Pollster warns against rush to regulate 3D printing

Pollster Emily Ekins is warning lawmakers against rushing to regulate 3D printing amid a debate over blueprints to make plastic untraceable guns.

Ekins, the director of polling at the CATO Institute, said regulations could hinder other important uses for 3D technology, including in the medical field.

“It’s pretty new technology, and I think a lot of people might be unfamiliar with what that even is. But the thing is that 3D printers have the capacity to print … other items that can be really useful in the medical fields and in other areas of technology,” she told Hill.TV's Joe Concha on "What America's Thinking." 

“I think what we need to look for is if people are going to use this issue to try to regulate the use of 3D printers," she continued. 

"So it’s not just about whether people can use these printers to print 3D guns," said Ekins. "What if we prevent people from being able to use these printers as technology that can really help benefit the lives of other people."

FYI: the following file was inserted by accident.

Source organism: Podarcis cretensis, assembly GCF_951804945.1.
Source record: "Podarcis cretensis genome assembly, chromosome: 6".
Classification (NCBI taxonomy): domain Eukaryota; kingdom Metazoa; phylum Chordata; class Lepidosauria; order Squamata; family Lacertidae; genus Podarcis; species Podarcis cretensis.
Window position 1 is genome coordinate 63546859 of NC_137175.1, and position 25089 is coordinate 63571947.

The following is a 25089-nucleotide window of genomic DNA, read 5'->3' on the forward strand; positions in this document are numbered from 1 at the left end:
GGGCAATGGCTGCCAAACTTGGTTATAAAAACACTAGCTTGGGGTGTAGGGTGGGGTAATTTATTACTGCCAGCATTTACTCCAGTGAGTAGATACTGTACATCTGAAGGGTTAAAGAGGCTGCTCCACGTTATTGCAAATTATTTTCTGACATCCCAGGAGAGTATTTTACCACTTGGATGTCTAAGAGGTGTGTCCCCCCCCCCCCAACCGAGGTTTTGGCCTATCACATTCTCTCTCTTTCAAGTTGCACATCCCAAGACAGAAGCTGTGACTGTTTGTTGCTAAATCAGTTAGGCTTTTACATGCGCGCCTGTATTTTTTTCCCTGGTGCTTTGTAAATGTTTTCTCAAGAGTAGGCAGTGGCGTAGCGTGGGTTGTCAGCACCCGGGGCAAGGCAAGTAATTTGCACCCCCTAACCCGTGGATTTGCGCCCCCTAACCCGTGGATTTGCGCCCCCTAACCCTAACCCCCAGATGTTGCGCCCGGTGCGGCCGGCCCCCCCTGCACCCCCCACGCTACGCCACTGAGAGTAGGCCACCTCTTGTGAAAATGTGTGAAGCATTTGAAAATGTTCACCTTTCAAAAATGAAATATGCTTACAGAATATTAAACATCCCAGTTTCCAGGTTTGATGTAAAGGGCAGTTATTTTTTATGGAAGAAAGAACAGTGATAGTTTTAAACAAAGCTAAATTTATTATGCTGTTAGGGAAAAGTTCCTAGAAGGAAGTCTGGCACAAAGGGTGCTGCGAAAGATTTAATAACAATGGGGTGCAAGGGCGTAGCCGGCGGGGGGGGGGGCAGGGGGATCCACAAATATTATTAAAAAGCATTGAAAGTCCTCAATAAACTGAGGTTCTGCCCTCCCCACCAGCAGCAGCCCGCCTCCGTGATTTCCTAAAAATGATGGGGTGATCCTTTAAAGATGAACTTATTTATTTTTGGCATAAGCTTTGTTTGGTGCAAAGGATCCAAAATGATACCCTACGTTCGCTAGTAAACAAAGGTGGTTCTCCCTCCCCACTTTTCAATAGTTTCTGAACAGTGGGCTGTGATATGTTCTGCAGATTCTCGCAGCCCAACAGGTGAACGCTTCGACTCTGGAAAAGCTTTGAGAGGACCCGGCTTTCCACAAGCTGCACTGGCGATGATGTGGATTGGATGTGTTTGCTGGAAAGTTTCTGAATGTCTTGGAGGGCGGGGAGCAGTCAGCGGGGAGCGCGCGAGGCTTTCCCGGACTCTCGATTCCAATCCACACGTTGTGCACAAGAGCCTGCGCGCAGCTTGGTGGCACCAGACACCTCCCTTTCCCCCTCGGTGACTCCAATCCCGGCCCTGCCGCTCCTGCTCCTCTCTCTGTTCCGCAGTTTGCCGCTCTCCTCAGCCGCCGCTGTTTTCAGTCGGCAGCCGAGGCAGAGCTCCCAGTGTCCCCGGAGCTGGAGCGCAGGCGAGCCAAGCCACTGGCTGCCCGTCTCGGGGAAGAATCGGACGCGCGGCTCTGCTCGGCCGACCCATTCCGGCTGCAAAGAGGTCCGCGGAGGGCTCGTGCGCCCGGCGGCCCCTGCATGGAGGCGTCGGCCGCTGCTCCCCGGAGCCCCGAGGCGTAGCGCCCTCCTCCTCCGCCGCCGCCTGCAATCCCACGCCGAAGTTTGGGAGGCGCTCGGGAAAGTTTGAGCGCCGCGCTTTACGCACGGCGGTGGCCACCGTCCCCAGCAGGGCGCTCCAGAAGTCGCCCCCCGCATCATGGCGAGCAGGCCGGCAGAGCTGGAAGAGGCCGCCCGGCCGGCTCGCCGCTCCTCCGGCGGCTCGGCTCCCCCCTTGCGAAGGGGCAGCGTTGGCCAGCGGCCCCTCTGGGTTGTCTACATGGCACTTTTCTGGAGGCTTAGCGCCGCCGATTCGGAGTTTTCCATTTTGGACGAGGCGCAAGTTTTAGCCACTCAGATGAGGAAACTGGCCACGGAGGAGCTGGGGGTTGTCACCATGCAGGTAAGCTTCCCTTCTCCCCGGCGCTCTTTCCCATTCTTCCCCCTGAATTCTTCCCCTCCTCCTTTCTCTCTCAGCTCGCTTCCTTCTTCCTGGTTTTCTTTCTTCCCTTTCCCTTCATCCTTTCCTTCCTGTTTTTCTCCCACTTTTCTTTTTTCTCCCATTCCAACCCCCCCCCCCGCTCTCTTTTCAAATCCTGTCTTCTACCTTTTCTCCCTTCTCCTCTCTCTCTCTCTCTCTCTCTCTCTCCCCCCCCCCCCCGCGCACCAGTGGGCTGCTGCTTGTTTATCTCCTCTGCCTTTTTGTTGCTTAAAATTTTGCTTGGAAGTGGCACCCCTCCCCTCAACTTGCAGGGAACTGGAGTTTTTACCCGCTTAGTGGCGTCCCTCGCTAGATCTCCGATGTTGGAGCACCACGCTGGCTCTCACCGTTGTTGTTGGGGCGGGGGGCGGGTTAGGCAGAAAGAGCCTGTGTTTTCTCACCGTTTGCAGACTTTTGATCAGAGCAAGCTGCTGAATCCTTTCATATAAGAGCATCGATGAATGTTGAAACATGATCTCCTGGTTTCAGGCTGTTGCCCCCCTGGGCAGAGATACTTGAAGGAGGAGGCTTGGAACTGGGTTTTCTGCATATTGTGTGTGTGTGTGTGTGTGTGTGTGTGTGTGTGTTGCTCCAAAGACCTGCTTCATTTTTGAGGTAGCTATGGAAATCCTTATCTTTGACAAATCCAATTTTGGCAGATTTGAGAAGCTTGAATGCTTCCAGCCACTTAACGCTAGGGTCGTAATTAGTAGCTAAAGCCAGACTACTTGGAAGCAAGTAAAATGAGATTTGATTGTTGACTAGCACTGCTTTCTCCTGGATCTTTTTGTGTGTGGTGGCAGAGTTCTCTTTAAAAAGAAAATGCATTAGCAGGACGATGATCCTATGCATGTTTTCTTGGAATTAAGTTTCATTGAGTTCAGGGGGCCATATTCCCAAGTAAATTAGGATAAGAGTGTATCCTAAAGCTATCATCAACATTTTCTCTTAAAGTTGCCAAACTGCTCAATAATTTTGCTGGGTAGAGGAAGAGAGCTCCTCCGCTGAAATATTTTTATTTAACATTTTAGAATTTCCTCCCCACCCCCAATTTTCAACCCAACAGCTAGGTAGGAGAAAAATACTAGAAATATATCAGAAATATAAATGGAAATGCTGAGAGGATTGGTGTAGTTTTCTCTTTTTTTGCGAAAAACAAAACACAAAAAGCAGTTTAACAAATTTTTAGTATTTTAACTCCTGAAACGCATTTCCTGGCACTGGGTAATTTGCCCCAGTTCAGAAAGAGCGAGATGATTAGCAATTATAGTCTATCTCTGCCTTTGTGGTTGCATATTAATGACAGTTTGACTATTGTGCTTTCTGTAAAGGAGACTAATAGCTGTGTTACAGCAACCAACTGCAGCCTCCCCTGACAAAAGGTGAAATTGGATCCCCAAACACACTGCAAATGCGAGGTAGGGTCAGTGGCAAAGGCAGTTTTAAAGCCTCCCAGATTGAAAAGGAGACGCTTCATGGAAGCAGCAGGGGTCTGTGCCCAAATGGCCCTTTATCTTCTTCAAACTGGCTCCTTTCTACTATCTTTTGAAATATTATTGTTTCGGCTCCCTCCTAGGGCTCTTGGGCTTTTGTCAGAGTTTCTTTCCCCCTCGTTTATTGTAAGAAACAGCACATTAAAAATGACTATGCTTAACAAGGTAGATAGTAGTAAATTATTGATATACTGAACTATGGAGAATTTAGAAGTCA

A Texas-based company, Defense Distributed, sparked a firestorm earlier this week when it said that it would provide blueprints for 3D printing guns.

Several states vowed to sue over the move, leading the company to announce Tuesday that it would not release the gun blueprints.

President TrumpDonald John TrumpOver 100 lawmakers consistently voted against chemical safeguards: study CNN's Anderson Cooper unloads on Trump Jr. for spreading 'idiotic' conspiracy theories about him Cohn: Jamie Dimon would be 'phenomenal' president MORE had also said he would look into the issue.

A Democratic bill in the Senate would have sought to bar anyone from publicly releasing those blueprints, but was blocked by Republican Sen. Mike LeeMichael (Mike) Shumway LeeOvernight Health Care: Opioid legislation passes overwhelmingly | DOJ backs Cigna-Express Scripts merger | Senate passes ban on pharmacy gag clauses US military intervention in Venezuela would be a major mistake The Hill's 12:30 Report — Obama jumps into midterm fight with speech blasting Trump | Trump wants DOJ to probe anonymous writer | Day four of Kavanaugh hearing MORE (R-Utah), who raised First Amendment concerns.

Seventy-nine percent of voters said it should be illegal to provide people with the blueprints, according to a new American Barometer poll. 

 — Julia Manchester